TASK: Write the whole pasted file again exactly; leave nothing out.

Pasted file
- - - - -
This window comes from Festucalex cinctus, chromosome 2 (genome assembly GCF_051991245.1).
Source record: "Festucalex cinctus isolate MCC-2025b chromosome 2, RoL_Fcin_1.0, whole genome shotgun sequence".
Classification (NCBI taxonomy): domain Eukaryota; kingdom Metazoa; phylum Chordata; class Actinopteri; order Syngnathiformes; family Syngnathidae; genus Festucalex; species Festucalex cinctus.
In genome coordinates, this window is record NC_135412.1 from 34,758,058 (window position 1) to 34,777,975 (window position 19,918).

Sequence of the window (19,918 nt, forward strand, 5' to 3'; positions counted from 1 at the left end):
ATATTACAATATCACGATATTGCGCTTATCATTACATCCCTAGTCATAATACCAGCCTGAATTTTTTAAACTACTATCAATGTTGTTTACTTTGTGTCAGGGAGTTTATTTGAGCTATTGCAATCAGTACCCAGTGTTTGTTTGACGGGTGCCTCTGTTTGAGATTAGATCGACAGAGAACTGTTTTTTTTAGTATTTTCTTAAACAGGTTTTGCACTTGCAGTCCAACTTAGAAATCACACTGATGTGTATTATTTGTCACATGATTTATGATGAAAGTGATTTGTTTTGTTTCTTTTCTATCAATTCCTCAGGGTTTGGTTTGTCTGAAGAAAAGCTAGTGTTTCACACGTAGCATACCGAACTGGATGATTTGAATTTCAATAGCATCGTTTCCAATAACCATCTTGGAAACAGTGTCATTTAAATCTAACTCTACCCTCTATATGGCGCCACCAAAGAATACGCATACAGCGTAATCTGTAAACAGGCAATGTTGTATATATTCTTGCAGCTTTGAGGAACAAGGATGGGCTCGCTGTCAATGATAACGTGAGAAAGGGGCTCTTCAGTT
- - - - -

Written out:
This window comes from Festucalex cinctus, chromosome 2 (genome assembly GCF_051991245.1).
Source record: "Festucalex cinctus isolate MCC-2025b chromosome 2, RoL_Fcin_1.0, whole genome shotgun sequence".
Classification (NCBI taxonomy): domain Eukaryota; kingdom Metazoa; phylum Chordata; class Actinopteri; order Syngnathiformes; family Syngnathidae; genus Festucalex; species Festucalex cinctus.
In genome coordinates, this window is record NC_135412.1 from 34,758,058 (window position 1) to 34,777,975 (window position 19,918).

Sequence of the window (19,918 nt, forward strand, 5' to 3'; positions counted from 1 at the left end):
ATATTACAATATCACGATATTGCGCTTATCATTACATCCCTAGTCATAATACCAGCCTGAATTTTTTAAACTACTATCAATGTTGTTTACTTTGTGTCAGGGAGTTTATTTGAGCTATTGCAATCAGTACCCAGTGTTTGTTTGACGGGTGCCTCTGTTTGAGATTAGATCGACAGAGAACTGTTTTTTTTAGTATTTTCTTAAACAGGTTTTGCACTTGCAGTCCAACTTAGAAATCACACTGATGTGTATTATTTGTCACATGATTTATGATGAAAGTGATTTGTTTTGTTTCTTTTCTATCAATTCCTCAGGGTTTGGTTTGTCTGAAGAAAAGCTAGTGTTTCACACGTAGCATACCGAACTGGATGATTTGAATTTCAATAGCATCGTTTCCAATAACCATCTTGGAAACAGTGTCATTTAAATCTAACTCTACCCTCTATATGGCGCCACCAAAGAATACGCATACAGCGTAATCTGTAAACAGGCAATGTTGTATATATTCTTGCAGCTTTGAGGAACAAGGATGGGCTCGCTGTCAATGATAACGTGAGAAAGGGGCTCTTCAGTT